Therefore the smell of marijuana smoke in public places or from a vehicle may still give rise to probable cause and reasonable suspicion for investigation, depending on a reasonable assessment of the circumstances.

Arizona Appeals Court Ruling – Case #2 (No. 1 CA-CR 14-0072)

The second case  opinion filed July 23, 2015, heard in Arizona Court of Appeals Division One, was an appeal for misdemeanor possession or use of marijuana.

During the proceeding in Maricopa County Superior Court, the defendant’s motion to dismiss a warrantless search of his vehicle was denied, resulting in the conviction.

 Case #2 Overview 

The Appeals Court found no error in denying the suppression of the evidence and affirmed the conviction.

This incident arose after police on routine patrol noticed a vehicle had window tinting darkness in violation of Arizona window tinting laws.

When they approached the vehicle they smelled a strong odor of Marijuana coming from inside of the vehicle.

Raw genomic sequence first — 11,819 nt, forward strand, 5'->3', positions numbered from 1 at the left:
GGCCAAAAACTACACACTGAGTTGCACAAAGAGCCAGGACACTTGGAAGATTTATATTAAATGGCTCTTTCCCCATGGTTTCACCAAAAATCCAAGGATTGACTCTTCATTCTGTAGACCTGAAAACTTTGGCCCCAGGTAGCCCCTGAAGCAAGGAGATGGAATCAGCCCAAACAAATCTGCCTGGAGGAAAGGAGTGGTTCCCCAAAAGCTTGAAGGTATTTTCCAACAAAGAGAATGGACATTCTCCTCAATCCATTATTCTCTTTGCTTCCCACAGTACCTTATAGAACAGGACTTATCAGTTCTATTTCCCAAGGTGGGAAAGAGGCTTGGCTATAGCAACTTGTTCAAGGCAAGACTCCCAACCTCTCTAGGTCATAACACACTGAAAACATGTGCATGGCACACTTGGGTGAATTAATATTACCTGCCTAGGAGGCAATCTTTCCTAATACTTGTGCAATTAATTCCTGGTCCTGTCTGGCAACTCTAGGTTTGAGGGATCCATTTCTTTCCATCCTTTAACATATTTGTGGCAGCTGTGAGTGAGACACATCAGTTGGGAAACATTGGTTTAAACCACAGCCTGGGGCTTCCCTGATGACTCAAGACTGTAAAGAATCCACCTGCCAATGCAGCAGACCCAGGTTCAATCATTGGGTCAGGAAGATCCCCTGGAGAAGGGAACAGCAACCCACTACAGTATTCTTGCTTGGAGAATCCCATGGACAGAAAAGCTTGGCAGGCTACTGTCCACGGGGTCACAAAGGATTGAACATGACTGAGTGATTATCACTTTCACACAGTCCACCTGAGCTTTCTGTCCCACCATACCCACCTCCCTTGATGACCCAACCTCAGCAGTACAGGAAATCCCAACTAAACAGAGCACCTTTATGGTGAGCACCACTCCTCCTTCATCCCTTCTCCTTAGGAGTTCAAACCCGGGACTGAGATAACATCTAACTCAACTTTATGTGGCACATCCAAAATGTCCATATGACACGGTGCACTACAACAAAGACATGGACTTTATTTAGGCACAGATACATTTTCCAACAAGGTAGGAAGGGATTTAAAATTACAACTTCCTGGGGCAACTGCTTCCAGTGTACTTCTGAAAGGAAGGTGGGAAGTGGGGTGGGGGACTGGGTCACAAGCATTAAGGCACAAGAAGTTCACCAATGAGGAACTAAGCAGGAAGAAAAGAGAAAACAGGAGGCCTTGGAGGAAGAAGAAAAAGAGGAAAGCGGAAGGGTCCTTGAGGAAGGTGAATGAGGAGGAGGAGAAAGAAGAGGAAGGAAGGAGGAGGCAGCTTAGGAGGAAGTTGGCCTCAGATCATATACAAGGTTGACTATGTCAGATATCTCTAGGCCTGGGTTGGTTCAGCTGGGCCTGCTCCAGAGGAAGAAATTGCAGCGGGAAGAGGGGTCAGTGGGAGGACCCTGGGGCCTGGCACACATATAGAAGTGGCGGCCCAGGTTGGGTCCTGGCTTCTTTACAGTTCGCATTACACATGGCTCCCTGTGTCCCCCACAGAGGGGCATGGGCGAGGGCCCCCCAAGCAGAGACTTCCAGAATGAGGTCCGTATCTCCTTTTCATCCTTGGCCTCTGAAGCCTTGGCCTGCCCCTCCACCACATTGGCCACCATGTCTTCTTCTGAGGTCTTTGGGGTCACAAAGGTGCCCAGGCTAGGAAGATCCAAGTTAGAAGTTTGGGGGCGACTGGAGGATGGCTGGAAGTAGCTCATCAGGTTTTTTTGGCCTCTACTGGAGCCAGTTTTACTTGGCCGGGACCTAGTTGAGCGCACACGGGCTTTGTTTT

The officer asked the defendant to step out of the vehicle. The defendant complied  without incident.

The police officer then searched the vehicle, and noticed an empty prescription medication bottle in the center console.  He opened it and smelled a strong odor of burnt marijuana.

Under the driver’s seat the officer then found what was described as a “marble size’ amount of unburnt marijuana.

Police arrested the suspect.  Following the arrest, the suspect’s Miranda Rights were read.

At that point the suspect admitted that the pill bottle that contained the burnt marijuana belonged to him.